Hundreds of oil tankers traverse the open seas each day carrying millions of barrels to be sold for hundreds of millions of dollars.
These tankers – vast in size – are expected to trade these barrels once at port, and verify the ownership of the crude before any deal is struck.
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However, with the industry – in some departments – still operating via traditional means and methods, this verification can only be concluded with a bill of lading. This document is paper-based and verifies the ownership of the assets, in the case this bill is not presented, no buying or selling can take place.
Many industries want to use new technologies to improve efficiency.
The traditional method of verification has got some of the biggest producers and traders up in arms, seeking its abolishment, due to the time costly processes involved when verifying all the records and transactions.
Blockchain to the rescue?
The industry is looking to use blockchain, the shared online ledger technology that verifies cryptocurrency transactions, such as bitcoin.
Blockchain is a digital ledger that records transactions that are verified by those that host that ledger as they are added — creating a independently trusted source.
This ledger is a decentralised database, meaning records of transactions are available for public viewing at all times.
Transactions are recorded at regular intervals and are self-verified, every interval is a collection of transactions, which is referred to as a block, and this technology emulates a series of chain-like structures representing permanently authenticated transactions.
Alistair Cross, head of operations for oil trader Mercuria Energy Group, has said:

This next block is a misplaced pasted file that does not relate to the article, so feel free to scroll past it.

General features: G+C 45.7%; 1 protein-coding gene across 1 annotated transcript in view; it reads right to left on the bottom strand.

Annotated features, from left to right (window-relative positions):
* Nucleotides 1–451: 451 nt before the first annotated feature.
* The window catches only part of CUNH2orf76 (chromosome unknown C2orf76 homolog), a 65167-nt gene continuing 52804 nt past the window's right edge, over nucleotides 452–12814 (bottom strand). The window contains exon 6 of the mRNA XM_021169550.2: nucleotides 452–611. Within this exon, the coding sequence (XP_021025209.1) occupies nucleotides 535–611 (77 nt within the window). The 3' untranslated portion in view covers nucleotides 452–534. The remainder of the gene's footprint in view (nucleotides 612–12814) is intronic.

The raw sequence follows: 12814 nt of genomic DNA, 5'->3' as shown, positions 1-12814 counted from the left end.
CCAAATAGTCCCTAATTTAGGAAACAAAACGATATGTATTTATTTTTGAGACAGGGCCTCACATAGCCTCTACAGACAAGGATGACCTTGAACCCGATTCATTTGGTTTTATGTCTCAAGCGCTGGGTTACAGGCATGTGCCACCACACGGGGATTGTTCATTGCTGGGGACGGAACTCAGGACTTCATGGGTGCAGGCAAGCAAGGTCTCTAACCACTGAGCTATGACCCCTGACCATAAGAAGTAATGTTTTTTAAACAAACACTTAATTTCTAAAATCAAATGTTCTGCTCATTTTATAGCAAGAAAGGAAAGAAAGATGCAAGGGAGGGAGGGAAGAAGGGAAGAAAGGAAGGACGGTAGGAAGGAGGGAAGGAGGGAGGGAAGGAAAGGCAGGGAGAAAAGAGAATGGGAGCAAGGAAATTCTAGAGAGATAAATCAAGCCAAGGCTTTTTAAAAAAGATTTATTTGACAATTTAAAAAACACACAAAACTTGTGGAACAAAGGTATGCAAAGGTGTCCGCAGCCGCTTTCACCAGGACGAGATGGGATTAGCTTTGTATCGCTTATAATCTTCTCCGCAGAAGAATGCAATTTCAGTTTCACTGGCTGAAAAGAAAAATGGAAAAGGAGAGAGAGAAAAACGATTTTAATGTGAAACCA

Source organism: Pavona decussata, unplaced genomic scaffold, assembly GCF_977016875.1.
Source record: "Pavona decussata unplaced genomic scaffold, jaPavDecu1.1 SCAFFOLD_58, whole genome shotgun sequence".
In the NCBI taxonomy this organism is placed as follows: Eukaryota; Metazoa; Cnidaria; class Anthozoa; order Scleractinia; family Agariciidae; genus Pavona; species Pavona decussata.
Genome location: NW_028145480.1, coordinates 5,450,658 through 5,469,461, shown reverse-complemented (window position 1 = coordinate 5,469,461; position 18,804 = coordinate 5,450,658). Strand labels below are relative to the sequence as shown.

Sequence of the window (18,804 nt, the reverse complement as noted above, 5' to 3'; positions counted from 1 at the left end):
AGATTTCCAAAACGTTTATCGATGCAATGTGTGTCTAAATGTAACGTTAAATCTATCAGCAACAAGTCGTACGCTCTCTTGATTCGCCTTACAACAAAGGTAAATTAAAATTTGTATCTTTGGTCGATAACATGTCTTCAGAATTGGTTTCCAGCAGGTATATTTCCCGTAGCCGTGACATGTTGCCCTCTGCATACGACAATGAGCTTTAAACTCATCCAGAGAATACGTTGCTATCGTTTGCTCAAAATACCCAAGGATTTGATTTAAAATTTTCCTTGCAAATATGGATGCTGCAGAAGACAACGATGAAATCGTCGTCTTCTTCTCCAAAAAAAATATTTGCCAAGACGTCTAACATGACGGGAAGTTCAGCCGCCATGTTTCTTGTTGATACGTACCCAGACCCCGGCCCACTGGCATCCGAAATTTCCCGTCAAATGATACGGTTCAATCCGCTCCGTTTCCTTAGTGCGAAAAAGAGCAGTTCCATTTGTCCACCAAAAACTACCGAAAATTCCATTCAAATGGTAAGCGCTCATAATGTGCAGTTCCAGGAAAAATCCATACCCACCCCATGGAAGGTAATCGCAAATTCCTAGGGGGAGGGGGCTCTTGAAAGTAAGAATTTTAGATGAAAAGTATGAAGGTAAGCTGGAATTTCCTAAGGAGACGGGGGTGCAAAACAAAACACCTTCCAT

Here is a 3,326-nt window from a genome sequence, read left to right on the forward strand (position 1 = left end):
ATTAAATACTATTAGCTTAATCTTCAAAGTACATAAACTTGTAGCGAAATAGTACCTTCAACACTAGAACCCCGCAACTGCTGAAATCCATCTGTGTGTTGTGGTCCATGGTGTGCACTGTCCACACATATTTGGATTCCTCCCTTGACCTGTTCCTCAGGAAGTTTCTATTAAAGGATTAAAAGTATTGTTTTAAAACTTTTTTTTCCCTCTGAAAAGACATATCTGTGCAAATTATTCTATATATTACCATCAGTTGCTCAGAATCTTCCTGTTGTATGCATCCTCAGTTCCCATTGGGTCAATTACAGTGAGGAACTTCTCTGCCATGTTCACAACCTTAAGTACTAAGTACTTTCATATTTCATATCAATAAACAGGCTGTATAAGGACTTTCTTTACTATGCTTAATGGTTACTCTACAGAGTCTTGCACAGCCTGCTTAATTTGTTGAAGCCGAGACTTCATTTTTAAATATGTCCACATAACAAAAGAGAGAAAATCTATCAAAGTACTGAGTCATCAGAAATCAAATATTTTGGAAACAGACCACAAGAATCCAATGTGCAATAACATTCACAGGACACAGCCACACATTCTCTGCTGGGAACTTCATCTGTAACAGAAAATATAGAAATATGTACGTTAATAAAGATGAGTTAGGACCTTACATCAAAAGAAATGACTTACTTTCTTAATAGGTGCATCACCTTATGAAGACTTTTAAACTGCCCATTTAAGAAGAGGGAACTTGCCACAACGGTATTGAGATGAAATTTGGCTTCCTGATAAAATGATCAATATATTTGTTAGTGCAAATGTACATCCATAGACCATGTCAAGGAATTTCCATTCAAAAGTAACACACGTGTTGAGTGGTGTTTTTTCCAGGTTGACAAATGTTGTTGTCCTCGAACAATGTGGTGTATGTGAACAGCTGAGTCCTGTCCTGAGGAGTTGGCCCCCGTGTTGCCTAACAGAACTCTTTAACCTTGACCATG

The way we do our title transfers and post trade execution is very heavy on paperwork … the paperwork hasn’t really evolved over the last couple of hundred years.
The transactions made through blockchain are recorded via robust encryption and shared for all the users of that network to see.
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Oil traders already store their own data though digital technologies, however, an online shared ledger that continuously verifies itself will means buyers and seller will be working from the same document, avoiding a lot of time-consuming process of back and forth.
Tanker tracking via blockchain
Companies including oil producers BP, Royal Dutch Shell, Statoil, traders Gunvor Group, Mercuria and Koch Supply & Trading, lenders ING Groep NV, ABN Amro Bank NV and Societe Generale SA have formed a group create a blockchain platform for physical oil trades.
The association of organisations has tested a new system that tracked the sale of a tanker of crude that was sold three times prior to shipment to China National Chemical, with verification of the transactions taking only 25 minutes, opposed to the lengthy norm of three hours, according to Mercuria.